This week Loans Canada, a lead generation company, released a study documenting the disparities between perceived financial literacy and actual financial well-being. Surveying 1,665 Canadians, the report asserts that those individuals who claim to have a firm grasp of their financial situation may in fact be out of touch.
This being highlighted by major misunderstandings about how to budget for the future as well as a lack of education regarding loan repayments. 72% of the respondents said that they did not save for emergencies, 43% did not track their spending, and 66% do not stick to a monthly budget. Such budgetary omissions outline the potential for a large portion of the Canadian market to be in trouble should unforeseen expenses arise, and the fact that two thirds of the market aren’t even drawing up budgets is a cause for concern.
Such factors are made worse by the community’s seeming misinterpretations of loan terms. With 40% of the survey stating that they didn’t know payday loans were one of the most expensive ways to borrow money, 30% not understanding that paying the minimum amount of a credit card charge still meant you had to pay interest, and just over half of those surveyed were not able to identify the factors which affect the cost of loans, there appears to be a problem surrounding financial literacy and education of individuals regarding loans.
As well as these issues, there is the case of stacking loans, with the study indicating that the practice is not fully understood by Canadians and that the two top reasons for taking on multiple loans are for emergency costs (25%) and making ends meet (43%). Interestingly, the respondents who claimed to have the most confidence in their capacity to make financially sound decisions are more likely to be individuals who stack loans, leading them, inevitably, to have similar or more debt than those surveyed who said they were not confident in their financial decision-making ability.
Altogether, the study paints the picture of Canada as a market in need of further education. While financial literacy isn’t in crisis, the report points towards vulnerable sectors, such as such as those individuals with poor knowledge of loans and interest rates, as well as budgeting, are groups that need to develop a better understanding.
TBF Financial buys $100 million of charged-off loans, leases and merchant cash advances from fintechs, banks, lessorsJanuary 14, 2020
DEERFIELD, IL, Jan. 14, 2020 – Commercial debt sales by fintech lenders, equipment leasing companies and banks are on the rise, with major companies striking deals to sell non-performing loans, leases and merchant cash advances after charge-off, reports Brett Boehm, CEO of TBF Financial.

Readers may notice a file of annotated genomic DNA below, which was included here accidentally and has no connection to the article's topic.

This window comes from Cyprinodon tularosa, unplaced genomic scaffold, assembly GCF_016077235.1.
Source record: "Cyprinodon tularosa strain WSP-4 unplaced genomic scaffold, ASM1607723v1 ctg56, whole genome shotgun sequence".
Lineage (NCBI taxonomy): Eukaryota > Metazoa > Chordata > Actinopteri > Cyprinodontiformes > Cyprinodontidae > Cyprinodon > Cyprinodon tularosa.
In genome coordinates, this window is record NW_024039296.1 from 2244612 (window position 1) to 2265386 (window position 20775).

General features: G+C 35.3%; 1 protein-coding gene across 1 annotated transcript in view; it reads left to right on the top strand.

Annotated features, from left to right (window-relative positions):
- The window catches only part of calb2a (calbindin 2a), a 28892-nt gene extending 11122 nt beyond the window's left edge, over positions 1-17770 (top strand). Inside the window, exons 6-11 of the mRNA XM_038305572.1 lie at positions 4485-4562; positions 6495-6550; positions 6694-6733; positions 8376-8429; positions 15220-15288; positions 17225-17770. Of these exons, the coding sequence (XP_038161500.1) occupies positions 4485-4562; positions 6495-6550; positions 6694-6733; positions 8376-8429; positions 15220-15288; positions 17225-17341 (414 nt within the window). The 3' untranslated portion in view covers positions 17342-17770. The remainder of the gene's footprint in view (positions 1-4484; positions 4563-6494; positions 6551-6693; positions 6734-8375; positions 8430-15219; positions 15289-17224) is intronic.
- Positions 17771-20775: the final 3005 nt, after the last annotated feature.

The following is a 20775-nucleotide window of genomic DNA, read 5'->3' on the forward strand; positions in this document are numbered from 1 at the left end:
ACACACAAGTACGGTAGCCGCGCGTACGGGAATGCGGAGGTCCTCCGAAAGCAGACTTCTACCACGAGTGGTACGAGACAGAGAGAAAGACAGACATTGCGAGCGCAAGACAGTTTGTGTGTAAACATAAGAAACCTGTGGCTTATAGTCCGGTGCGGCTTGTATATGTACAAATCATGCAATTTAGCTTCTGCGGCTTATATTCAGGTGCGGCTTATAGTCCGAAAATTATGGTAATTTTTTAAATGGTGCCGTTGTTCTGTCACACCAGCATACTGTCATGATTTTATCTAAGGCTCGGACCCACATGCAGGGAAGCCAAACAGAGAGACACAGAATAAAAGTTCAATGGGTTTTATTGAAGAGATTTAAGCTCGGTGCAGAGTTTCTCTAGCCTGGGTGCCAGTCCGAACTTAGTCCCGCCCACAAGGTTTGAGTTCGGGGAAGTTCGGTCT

TBF closed transactions in December totaling $100 million. The three largest deals were with a leading e-commerce company that acquired and liquidated a merchant cash advance business; a captive leasing company that provides financing for transportation equipment and other assets; and one of the 20 largest banks in the nation.
“One reason for the rise in commercial debt selling is the tremendous growth of online alternative lenders,” he explains. “As their business originations have increased, so have the number of accounts that eventually default. By selling commercial debt at charge-off instead of spending years trying to collect it, they can put that money back into making loans and merchant cash advances where they generate a much better return.”
“Other lenders and lessors also recognize that it is more productive to concentrate on their core business rather than chase collections past charge-off,” he adds. “Selling commercial debt provides immediate cash and allows collections personnel to focus on accounts that are more likely to be recovered, earlier in the past-due cycle.”
While the December deals may additionally reflect the eagerness of companies to bring in cash before year’s end, Boehm says prospective deals in the pipeline remain high in January, and he anticipates a busy first quarter 2020.
About TBF Financial
TBF Financial is the leading purchaser of non-performing equipment leases, commercial bank loans, online small business loans and merchant cash advances in the U.S. Founded in 1998, the company buys commercial accounts up to four years old from the date of last payment. This includes equipment leases, loans and lines of credit that have personal guarantees, no personal guarantees, are secured, unsecured, pre-agency, post-agency, pre-litigation, and reduced to judgment. For more information, visit tbfgroup.com or contact Brett Boehm, CEO at firstname.lastname@example.org, 847-267-0660 or via LinkedIn.
Carla Young Harrington
Susan Carol Creative for TBF Financial